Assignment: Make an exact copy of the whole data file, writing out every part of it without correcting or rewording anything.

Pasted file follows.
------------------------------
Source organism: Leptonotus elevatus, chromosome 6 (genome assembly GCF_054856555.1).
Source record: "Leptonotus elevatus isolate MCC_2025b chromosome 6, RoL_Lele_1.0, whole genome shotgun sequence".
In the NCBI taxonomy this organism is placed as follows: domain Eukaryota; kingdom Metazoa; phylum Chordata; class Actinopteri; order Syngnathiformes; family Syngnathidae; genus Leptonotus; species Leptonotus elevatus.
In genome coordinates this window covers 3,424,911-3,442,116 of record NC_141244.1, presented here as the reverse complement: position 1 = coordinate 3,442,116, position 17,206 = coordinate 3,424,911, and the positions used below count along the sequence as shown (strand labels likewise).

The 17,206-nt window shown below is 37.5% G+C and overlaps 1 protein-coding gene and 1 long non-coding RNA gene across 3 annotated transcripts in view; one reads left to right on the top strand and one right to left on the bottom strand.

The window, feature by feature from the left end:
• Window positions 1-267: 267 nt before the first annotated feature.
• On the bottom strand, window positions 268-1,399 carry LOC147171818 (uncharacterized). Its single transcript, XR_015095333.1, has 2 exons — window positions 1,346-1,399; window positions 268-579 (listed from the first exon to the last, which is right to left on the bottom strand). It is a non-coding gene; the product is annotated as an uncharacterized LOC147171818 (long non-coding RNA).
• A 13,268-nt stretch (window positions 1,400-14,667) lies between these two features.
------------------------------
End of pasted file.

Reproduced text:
Source organism: Leptonotus elevatus, chromosome 6 (genome assembly GCF_054856555.1).
Source record: "Leptonotus elevatus isolate MCC_2025b chromosome 6, RoL_Lele_1.0, whole genome shotgun sequence".
In the NCBI taxonomy this organism is placed as follows: domain Eukaryota; kingdom Metazoa; phylum Chordata; class Actinopteri; order Syngnathiformes; family Syngnathidae; genus Leptonotus; species Leptonotus elevatus.
In genome coordinates this window covers 3,424,911-3,442,116 of record NC_141244.1, presented here as the reverse complement: position 1 = coordinate 3,442,116, position 17,206 = coordinate 3,424,911, and the positions used below count along the sequence as shown (strand labels likewise).

The 17,206-nt window shown below is 37.5% G+C and overlaps 1 protein-coding gene and 1 long non-coding RNA gene across 3 annotated transcripts in view; one reads left to right on the top strand and one right to left on the bottom strand.

The window, feature by feature from the left end:
• Window positions 1-267: 267 nt before the first annotated feature.
• On the bottom strand, window positions 268-1,399 carry LOC147171818 (uncharacterized). Its single transcript, XR_015095333.1, has 2 exons — window positions 1,346-1,399; window positions 268-579 (listed from the first exon to the last, which is right to left on the bottom strand). It is a non-coding gene; the product is annotated as an uncharacterized LOC147171818 (long non-coding RNA).
• A 13,268-nt stretch (window positions 1,400-14,667) lies between these two features.